When you’re starting out, it’s simple to retrieve an invoice’s total without caching anything. After all, it’s just a matter of summing the amounts of the invoice items, right? Want to get all the invoices with a total greater than $100? Easy-peasy.
Then you introduce shipping costs. And quantities. And fixed-amount discounts. And percentage discounts. And late fees. Oh, and what about per-item discounts? Pretty soon, you’re the only person who can understand that SQL query. In a few weeks, you won’t be able to do it either.
This query is not only hard to read: it performs badly.
What if, instead, you could write it like this?
All you need to do is add a total_cents column to your invoices table and make sure to update it whenever the total of the invoice changes (e.g. an item is added, edited or removed). The advantages are alluring:
- no complex SQL queries as the one above;
- no performance bottlenecks;
- no app crashes because data has been deleted that was needed to calculate the value.
What are the drawbacks, really? That someone edits the field manually? You own the application and are responsible for ensuring that does not happen. Storage space? A few more bytes per record aren’t going to kill you.
Calculate and store everything. Discounts, fees, totals. One day, you’ll be grateful you did this.
Currency Is Not Your Friend
Saying that working with currency is a pain in the ass would be a huge understatement. However, the same can be said for regular expressions and a lot of other stuff. If you take a few precautions when designing your app, you can pretty much avoid any currency problems.
There’s a lot of material out there about how to work with currency, so I’m just repeating widely known stuff. But what would an article about billing systems be without a section on currency?
First of all, store money amounts as integers, not decimals. $100.50 should be represented as 10050 cents, not 100.5. Decimal columns are imprecise and lead to rounding errors: you’re practically losing precision with every operation you make on a decimal. For more information, see this StackOverflow answer. Language types have been introduced that deal with these issues (e.g. BigDecimal in Ruby, the Money API in Java), but cents are still the best and most language-agnostic way of storing an amount of money.
Secondly, always store the currency along with the amount, even if you only work with one currency. If you don’t, and the client suddenly decides to use EUR instead of USD, you’ll have a lot of refactoring to do before the app is ready. And God-forbid you forget you’re not storing currency and simply start using EUR from that point on. Now you have half your amounts stored in USD and half in EUR and no idea which is which.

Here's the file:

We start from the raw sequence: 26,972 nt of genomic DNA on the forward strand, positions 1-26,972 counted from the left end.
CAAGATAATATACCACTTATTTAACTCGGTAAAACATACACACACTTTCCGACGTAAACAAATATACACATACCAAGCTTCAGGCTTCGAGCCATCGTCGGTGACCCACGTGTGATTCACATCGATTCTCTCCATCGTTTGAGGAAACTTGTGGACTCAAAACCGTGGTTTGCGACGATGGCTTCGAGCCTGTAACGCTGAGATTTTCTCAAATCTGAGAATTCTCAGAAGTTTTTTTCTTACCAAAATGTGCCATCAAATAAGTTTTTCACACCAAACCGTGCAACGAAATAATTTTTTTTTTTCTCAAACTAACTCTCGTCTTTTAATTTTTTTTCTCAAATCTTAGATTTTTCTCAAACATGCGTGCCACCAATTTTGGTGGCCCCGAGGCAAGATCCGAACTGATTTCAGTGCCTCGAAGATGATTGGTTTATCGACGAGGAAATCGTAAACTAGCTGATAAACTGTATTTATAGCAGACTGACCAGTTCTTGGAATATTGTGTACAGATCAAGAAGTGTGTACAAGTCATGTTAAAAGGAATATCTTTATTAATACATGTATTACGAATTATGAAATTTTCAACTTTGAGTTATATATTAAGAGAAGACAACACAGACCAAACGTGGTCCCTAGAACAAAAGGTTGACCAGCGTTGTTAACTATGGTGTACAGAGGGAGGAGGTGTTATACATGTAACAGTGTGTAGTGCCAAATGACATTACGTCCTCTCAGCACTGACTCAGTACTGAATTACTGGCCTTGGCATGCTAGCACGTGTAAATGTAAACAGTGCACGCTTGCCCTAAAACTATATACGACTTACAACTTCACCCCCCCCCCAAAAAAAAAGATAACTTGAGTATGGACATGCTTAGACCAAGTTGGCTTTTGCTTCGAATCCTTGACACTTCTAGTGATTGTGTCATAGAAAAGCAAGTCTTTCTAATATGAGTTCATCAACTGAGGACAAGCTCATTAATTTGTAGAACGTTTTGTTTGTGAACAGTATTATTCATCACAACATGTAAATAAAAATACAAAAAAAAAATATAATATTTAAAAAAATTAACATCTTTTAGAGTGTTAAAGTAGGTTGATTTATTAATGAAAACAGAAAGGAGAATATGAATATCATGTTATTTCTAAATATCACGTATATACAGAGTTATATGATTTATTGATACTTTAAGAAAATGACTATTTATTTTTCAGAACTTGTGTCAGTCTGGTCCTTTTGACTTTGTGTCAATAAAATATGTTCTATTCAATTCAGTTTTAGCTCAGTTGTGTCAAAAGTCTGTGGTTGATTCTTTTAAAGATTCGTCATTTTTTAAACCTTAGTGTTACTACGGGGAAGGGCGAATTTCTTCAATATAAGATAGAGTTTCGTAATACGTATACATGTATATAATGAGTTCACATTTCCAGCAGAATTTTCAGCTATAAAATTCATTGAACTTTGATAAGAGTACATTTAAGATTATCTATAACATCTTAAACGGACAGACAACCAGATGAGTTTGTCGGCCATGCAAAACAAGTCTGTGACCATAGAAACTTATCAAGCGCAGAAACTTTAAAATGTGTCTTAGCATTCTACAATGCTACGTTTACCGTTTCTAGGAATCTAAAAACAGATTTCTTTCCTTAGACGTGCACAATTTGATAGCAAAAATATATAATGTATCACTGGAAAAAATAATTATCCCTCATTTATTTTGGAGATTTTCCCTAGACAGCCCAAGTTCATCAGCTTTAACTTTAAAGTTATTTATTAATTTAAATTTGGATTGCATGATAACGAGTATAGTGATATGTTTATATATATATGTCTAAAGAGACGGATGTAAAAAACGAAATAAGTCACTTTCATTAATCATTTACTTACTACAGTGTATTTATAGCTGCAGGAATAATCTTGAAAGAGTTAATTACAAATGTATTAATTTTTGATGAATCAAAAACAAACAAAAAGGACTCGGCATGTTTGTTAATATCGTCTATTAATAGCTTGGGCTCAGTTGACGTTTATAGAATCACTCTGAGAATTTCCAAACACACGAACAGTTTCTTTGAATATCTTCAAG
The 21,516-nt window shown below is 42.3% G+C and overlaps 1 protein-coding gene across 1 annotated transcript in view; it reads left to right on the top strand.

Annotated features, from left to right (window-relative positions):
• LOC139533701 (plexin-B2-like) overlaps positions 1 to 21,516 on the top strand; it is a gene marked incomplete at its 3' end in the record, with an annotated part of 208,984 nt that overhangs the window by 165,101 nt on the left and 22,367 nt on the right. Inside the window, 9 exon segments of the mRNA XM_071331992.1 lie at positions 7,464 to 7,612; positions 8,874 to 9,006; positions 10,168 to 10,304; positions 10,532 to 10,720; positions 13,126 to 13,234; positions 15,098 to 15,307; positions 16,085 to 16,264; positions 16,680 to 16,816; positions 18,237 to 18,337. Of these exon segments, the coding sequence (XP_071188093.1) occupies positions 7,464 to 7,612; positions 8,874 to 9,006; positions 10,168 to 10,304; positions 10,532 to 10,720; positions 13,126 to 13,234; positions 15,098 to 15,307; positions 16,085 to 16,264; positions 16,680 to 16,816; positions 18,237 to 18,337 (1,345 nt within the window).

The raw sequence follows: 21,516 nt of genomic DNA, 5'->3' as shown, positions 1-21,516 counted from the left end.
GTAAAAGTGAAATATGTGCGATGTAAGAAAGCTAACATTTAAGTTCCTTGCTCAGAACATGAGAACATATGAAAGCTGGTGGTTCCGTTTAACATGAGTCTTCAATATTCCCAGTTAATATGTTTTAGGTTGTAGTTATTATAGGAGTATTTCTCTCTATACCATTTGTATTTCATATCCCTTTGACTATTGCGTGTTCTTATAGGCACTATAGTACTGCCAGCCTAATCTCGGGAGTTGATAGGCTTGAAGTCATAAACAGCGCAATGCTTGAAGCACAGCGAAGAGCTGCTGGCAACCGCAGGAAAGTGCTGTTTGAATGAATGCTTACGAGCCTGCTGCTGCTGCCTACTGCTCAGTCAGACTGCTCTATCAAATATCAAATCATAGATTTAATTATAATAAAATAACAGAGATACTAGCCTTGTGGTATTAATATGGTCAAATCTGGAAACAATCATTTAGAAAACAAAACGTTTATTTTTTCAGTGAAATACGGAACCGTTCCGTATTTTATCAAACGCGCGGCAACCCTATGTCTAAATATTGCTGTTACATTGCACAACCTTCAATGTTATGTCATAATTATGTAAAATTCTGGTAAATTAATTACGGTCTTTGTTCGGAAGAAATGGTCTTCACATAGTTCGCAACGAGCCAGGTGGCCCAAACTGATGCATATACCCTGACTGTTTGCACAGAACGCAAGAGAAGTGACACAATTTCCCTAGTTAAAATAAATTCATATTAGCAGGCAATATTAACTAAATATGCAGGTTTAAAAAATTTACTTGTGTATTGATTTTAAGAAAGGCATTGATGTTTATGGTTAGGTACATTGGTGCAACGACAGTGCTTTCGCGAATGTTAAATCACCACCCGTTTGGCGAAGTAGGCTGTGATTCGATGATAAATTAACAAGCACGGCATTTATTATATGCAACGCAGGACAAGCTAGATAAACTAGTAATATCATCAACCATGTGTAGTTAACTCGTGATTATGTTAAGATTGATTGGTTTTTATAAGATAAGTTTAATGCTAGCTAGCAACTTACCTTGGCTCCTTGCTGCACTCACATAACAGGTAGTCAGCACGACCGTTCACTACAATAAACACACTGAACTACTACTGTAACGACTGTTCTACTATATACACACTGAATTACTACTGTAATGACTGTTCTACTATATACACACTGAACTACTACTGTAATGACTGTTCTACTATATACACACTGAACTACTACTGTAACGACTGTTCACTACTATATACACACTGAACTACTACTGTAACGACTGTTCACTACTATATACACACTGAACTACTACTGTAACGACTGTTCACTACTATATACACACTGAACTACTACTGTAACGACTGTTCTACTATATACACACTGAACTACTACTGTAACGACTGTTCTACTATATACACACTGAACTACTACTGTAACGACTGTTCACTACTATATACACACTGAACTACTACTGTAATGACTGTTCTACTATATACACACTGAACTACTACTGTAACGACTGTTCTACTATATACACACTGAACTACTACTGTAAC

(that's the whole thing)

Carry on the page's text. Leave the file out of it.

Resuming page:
You should use a library to abstract all of this stuff for you. I don’t know about other languages, but Ruby has Money. It takes care of storing, manipulating and displaying currency. It also supports currency conversion and automatic download of exchange rates.
As I said, I’m not the first one to write something on this topic. Have a look at these resources too:
One mistake people often make is tying their billing logic with their business logic. Invoices, invoice items, discounts etc. should be as general as possible in their design and implementation.
For instance, an invoice has invoice items, not products. Not all items are necessarily products that you sell. Some day, you might decide to start selling another services, and have separate billing logic for services and products (e.g. services don’t require shipping). If your models are structured like this:
You will have to do some (or a lot, depending on how complex your invoicing logic is) refactoring work.
If, on the other hand, you keep things simple and generic:
You will be able to do whatever you want with your invoices, like adding another kind of item as we said:
Even if invoice items can refer to both products and services, you will only ever have to deal with one type (InvoiceItem) when listing items, because all the details have been abstracted for you.
The recommendations I presented in this article are not enough for building a solid billing system: that requires a lot of thought as well as trial-and-error (possibly not with live data). If at all possible, you should avoid developing such a system yourself: there are a lot of off-the-shelf solutions and one of them is probably perfect for you — it’s just a matter of finding it.
If nothing fits your requirements, though, these tips can help you design an application that is easy to maintain and stays that way as the requirements of your business evolve.